When does ‘influence’ become ‘imitation’ in rap? While there has always been a strong element of riding the wave of whatever sound is popular and the inevitability of adopting some of the the stylistic traits of whomever you came up listening to, accusations of biting have become more prevalent than ever in recent years. 2014’s main influence on mainstream rap has been the so-called ‘Migos flow’, which has been adopted by everyone from Drake and Kanye West to J. Cole and Usher (!), as explained so effectively in this video by my boy David Drake. Meanwhile, closer to home, a rather heated debate has raged over the authenticity of Your Old Droog, who has proven that he isn’t Nas, just as I argued back in June in this very column.
When I first started checking for Action Bronson, back in his pre–Vice Records days, when he was a standout member of the Outdoorsman crew along with Meyhem Lauren, I never once questioned his originality. The Unkut.com comment section was less kind, with several accusations that Action was nothing more than a shameless Ghostface Killah impersonator. Tony Starks apparently wasn’t concerned, as he worked with Bronson in 2011 for the Legendary Weapons album, and in the four years since it’s fair to say that Bam Bam has carved out his own niche as the guy who can rap well while doing a backflip off a beer truck or throwing little people off stage.
Look up a random rap record from 1986, and chances are the MCs will be Shout Rapping themselves hoarse, in reverence to the reign of Run-DMC and the Beastie Boys at the time (even Ice Cube wasn’t immune), while 1992 saw the airwaves plagued with tongue-twisting rap flows that sounded remarkably similar to Das-EFX, a trend that even dragged down both Common and Jay-Z before they found their respective voices and signature styles. Likewise, at the height of the Roc-A-Fella takeover, there were more than a few Hova clones, not to mention the dudes who sounded like Biggie, and the legions of Tupac wannabes not named Ja Rule. Ultimately, record labels are always going to encourage copycats to clock some easy sales.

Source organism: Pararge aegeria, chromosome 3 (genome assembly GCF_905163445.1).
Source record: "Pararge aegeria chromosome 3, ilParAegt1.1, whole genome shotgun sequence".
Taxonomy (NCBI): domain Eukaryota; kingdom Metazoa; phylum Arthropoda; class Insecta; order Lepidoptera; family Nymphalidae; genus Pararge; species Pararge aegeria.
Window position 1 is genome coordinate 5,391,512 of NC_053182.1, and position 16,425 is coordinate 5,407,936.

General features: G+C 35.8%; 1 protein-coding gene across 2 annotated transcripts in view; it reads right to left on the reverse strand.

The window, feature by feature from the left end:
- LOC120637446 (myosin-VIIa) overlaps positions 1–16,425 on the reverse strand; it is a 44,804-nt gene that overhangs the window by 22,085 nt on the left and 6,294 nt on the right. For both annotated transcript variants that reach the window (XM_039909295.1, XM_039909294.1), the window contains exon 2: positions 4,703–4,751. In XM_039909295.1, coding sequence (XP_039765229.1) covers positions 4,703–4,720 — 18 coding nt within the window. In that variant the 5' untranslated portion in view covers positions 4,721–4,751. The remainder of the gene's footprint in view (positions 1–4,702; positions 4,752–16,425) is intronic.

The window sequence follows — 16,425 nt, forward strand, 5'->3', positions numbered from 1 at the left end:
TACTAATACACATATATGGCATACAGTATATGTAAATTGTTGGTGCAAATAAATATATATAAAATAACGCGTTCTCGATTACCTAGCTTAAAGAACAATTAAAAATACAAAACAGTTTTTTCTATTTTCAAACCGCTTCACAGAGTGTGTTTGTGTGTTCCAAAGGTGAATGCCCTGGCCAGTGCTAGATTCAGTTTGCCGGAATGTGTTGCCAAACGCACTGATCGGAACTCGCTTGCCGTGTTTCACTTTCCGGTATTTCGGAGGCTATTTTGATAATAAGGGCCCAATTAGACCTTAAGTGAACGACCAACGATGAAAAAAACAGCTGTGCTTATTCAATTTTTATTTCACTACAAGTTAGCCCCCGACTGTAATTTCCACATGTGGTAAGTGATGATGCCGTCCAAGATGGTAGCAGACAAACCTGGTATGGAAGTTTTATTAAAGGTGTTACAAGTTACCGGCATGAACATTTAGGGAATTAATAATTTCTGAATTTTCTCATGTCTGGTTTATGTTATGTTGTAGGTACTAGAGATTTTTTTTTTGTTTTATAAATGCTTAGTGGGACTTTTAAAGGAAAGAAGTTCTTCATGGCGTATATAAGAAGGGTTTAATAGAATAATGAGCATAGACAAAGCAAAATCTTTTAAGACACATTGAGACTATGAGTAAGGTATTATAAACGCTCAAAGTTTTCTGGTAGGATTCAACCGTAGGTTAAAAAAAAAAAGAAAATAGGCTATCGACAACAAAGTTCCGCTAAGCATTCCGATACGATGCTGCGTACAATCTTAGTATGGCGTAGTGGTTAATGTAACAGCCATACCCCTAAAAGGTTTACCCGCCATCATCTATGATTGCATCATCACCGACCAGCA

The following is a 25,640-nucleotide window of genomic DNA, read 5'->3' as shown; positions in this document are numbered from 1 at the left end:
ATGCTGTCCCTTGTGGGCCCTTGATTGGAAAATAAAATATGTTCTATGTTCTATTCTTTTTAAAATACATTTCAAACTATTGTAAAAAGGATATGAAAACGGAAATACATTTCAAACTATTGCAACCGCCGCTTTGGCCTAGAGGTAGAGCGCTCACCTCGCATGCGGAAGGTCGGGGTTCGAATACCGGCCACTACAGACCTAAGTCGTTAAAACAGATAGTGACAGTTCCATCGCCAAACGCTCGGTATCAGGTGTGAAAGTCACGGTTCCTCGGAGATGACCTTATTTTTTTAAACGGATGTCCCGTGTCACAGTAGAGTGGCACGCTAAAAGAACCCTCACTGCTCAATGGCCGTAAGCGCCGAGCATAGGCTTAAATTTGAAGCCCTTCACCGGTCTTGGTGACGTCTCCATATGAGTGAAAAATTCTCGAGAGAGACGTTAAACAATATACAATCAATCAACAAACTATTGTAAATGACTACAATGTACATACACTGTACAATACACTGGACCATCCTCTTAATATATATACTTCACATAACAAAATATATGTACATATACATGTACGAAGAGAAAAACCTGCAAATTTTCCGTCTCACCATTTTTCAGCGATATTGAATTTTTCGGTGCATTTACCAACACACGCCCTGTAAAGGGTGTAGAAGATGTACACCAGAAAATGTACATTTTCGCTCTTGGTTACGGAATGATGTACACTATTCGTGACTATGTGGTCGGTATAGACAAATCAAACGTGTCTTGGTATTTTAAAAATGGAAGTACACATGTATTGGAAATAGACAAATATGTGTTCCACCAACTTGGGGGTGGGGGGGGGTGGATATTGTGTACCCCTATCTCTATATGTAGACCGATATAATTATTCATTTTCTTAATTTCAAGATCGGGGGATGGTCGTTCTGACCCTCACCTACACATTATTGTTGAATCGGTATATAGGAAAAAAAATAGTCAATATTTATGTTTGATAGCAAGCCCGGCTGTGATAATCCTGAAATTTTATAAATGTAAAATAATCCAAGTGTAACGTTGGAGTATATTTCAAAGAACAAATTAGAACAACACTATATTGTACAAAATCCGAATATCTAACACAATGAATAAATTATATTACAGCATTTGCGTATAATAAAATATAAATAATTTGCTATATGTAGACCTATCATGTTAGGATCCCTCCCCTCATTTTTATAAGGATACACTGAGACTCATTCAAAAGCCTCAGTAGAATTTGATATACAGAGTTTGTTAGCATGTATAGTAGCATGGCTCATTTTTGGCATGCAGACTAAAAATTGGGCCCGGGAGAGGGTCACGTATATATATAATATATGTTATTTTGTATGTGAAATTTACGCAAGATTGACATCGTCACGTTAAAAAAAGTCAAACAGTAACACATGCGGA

But what separates the rip-off artists from the rappers who have been influenced simply by measure of listening to their favourites or working with their peers? The Queensbridge flow that Mobb Deep are recognised for can be traced back to Tragedy’s second verse on Marley Marl’s 1989 track ‘Live Motivator‘, while Nas’ style is very much a combination of the styles of Kool G Rap and Rakim. Your Old Droog, meanwhile, has a raspy quality to his voice and cadence that had crackpots insisting he was actually an alter ego of the Illmatic veteran. Now that such foolishness has been dispelled, he’s the subject of criticism from rap fans who feel that he’s sharking Nas’ entire life. If you actually listen closely and get past the vocal similarities, he doesn’t rap like Mr. Jones at all in terms of his stream-of-consciousness delivery and rhyme structure. He simply subscribes to the non-progressive Conservative Rap Coalition values that champion rapping over loops and not doing stupid cartoon character voices.
Will Droog make a classic album? That remains to be seen. His EP was certainly a refreshing change of pace, and his cut with RAST and the P Brothers was incredible. Now that he has the attention of far more people than the average underground MC on the come-up, Droog has a chance to make some real noise if bitter Nas stans can get off his nuts for a minute. Action Bronson has, for the most part, been able to shake the stigma of having a voice reminiscent of another beloved rap icon and has done rather well for himself as a result. While I don’t see Droog as ever having the kind of crossover appeal that the larger-than-life Bronson persona allows, he does have the potential to remind jaded listeners that there is more to rap in 2014 than arguing about who rhymed in triplets over a drum machine first, or hollow 90’s nostalgia from kids who weren’t even out wearing their big boy pants yet. Let the man cook, damnit.